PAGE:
• The textbook may be cited, but it does not count toward the resource requirement. If you cite the textbook, you will still need to cite at least four more sources that fulfill the requirements stated above.
  • If you need help with finding additional resources, or are unsure about whether a particular resource will count toward the requirement, please contact your instructor.
  • For sources to count toward the resources requirement, they must be cited within the text of your paper and on the reference page. Sources that are listed on the references page, but not cited within the paper, do not count toward fulfilling the resources requirement.
  • For information regarding APA, including samples and tutorials, visit the Ashford Writing Center.

The Final Paper:

  • Must be 1500 to 2000 words in length (excluding title and reference pages), and formatted according to APA style as outlined in the Ashford Writing Center (Links to an external site.)Links to an external site..
  • Must include a title page with the following:
    • Title of paper
    • Student’s name
    • Course name and number
    • Instructor’s name
    • Date submitted
  • Must begin with an introductory paragraph that has a succinct thesis statement and statement of procedure.
  • Must address the topic of the paper with critical thought.
  • Must end with a conclusion that reaffirms your thesis.
  • Must make meaningful reference to at least two of the ethical theories studied in the course.
  • Must use at least four scholarly resources that fulfill the stated requirements.
  • Must document all sources in APA style, as outlined in the Ashford Writing Center.
  • Must include a separate reference page, formatted according to APA style as outlined in the Ashford Writing Center.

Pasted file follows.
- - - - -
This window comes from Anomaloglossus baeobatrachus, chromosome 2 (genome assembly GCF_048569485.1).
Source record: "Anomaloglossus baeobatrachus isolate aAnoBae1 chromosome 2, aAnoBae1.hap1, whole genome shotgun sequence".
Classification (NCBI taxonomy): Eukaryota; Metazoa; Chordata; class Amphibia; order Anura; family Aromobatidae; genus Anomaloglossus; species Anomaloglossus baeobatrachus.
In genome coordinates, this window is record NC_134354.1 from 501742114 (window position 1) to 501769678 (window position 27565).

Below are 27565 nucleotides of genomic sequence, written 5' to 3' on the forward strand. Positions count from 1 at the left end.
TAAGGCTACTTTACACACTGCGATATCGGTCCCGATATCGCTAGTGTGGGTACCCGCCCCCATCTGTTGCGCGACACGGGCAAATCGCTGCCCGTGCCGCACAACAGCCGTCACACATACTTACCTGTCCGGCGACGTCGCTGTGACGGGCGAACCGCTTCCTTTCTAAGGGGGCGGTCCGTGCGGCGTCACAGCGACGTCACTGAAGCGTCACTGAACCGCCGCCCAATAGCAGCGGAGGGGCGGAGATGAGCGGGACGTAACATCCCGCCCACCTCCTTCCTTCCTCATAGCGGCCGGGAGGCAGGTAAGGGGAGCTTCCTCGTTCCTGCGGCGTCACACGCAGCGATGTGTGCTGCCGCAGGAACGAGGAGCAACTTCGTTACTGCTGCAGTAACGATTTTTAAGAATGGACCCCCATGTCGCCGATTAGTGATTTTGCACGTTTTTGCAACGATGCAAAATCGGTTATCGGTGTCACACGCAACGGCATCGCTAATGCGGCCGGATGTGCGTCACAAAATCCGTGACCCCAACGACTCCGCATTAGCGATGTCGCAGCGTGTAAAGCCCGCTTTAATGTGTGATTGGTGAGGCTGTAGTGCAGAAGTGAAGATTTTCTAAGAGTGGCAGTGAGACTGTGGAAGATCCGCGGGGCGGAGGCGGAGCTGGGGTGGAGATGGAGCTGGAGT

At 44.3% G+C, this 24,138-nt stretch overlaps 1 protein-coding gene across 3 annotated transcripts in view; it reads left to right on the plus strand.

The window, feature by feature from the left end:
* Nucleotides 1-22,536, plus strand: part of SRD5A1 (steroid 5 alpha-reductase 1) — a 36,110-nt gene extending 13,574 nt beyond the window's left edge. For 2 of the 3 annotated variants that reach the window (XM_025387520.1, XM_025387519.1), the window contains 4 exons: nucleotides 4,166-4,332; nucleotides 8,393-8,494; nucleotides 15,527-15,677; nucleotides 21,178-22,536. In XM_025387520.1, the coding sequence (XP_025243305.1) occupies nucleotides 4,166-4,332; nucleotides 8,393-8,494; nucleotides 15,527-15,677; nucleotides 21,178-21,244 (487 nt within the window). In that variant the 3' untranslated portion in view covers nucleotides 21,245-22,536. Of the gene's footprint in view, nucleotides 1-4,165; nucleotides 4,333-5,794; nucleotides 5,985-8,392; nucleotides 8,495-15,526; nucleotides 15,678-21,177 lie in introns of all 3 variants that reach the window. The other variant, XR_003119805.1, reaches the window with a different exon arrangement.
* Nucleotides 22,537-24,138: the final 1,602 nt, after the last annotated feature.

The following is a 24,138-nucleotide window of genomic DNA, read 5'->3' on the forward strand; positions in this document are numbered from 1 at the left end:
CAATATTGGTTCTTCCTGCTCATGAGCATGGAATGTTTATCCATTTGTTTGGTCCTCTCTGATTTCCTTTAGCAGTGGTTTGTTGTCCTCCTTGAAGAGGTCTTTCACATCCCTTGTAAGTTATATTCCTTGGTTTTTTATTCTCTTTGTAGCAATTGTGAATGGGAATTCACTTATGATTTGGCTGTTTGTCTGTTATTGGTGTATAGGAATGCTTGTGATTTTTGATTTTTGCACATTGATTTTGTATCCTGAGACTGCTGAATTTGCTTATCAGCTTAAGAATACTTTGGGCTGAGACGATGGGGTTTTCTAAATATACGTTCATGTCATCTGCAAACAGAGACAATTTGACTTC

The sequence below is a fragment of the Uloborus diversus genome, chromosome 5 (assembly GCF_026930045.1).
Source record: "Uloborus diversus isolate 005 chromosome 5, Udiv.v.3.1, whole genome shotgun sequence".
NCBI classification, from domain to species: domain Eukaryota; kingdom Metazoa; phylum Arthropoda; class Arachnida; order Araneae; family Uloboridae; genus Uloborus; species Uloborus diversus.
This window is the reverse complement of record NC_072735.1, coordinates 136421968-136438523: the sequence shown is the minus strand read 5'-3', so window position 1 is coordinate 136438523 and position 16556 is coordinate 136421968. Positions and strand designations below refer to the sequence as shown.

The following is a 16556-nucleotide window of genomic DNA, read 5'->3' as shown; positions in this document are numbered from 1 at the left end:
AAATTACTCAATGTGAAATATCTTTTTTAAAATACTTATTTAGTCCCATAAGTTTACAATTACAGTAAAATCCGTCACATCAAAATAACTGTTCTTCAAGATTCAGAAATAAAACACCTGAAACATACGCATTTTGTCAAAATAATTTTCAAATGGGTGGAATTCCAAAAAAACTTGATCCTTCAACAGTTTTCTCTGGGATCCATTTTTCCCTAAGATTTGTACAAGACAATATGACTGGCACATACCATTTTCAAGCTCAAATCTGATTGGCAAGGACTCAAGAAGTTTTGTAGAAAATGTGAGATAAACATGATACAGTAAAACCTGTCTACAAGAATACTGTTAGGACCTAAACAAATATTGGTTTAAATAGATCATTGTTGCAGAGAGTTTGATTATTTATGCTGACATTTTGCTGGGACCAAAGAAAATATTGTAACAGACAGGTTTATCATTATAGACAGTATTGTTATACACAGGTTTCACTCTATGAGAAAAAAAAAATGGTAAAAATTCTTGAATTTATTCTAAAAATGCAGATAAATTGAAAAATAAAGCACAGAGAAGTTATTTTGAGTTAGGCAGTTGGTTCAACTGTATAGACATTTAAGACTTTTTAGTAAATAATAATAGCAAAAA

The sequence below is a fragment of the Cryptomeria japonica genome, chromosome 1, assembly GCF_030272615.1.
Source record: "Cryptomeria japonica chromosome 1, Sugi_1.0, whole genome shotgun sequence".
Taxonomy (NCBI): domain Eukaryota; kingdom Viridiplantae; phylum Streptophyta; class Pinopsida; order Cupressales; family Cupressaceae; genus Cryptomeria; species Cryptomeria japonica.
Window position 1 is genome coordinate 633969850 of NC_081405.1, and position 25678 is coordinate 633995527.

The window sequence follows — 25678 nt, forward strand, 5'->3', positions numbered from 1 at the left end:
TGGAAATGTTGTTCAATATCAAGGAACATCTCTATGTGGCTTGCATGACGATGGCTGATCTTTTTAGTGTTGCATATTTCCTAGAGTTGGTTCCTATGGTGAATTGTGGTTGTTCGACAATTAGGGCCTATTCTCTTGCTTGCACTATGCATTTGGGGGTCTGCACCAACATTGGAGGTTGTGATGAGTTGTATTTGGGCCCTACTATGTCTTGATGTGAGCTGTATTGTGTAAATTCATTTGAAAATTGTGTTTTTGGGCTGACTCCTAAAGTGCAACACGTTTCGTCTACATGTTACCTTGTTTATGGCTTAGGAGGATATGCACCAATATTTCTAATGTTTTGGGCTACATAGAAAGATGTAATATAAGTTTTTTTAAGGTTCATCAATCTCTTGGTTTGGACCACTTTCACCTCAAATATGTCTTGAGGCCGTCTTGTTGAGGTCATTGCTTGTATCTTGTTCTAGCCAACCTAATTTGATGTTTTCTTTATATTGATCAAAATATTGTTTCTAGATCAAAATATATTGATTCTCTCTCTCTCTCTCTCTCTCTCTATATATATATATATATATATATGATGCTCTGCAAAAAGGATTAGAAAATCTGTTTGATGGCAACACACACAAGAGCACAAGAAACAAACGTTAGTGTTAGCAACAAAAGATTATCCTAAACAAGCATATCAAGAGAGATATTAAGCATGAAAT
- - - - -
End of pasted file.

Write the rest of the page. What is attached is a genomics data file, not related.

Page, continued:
LIST OF ACCEPTABLE PRIMARY RESOURCES FOR THE WEEK THREE ASSIGNMENT AND WEEK FIVE FINAL PAPER These are the primary resources that you can cite when explaining a moral theory in order to fulfill the relevant portion of the resources requirement. * Indicates readings included in the “Required Readings” portion of the course. Utilitarianism *Mill, John Stuart. Utilitarianism, in the original version in the textbook, or in the version by Jonathan Bennett. Retrieved from www.earlymoderntexts.com • See the guidance for the required portions of the text. Haines, W. (n.d.). Consequentialism. Internet Encyclopedia of Philosophy. Retrieved from http://www.iep.utm.edu/conseque/ Singer, P. (2003). Voluntary euthanasia: A utilitarian perspective. Bioethics, 17(5/6), 526-541. Deontology *Kant, Immanuel. Groundwork for the Metaphysics of Morals in the original version in the textbook, or in the version by Jonathan Bennett. Retrieved from www.earlymoderntexts.com • See the guidance for the required portions of the text. O’Neill, O. (1993). A simplified account of Kant’s ethics. In T. Regan (Ed.) Matters of Life and Death, 411-415. Retrieved from http://users.manchester.edu/Facstaff/SSNaragon/Online/texts/201/O'Neill, Kant.pdf Virtue Ethics *Aristotle. (1931). Nicomachean ethics. (W.D. Ross, Trans.). Oxford, GBR: Clarendon Press. Retrieved from http://www.gutenberg.org/cache/epub/8438/pg8438.html • See the guidance for the required portions of the text. Hursthouse, R. (2012). Virtue ethics. In E. Zalta (Ed.), The Stanford Encyclopedia of Philosophy. Retrieved from http://plato.stanford.edu/entries/ethics-virtue/ MacIntyre, A. (1984). After virtue. Notre Dame, IN: University of Notre Dame Press. • Chapters 14-15 are included in Chapter 6 of the text. 1 Feminist/Care Ethics *Held, V. “Feminist transformations of moral theory.” • Included in Chapter 6 of the text. See the guidance for the required portions of the text. *Gilligan, C. (1982). In a different voice: Psychological theory and women’s development. Cambridge, MA: Harvard University Press. Retrieved from https://lms.manhattan.edu/pluginfile.php/26517/mod_resource/content/1/Gilligan In a Different Voice.pdf. *Noddings, N. (2010). Maternal factor: Two paths to morality. Berkeley, CA: University of California Press. (213-220) (Ebook) 2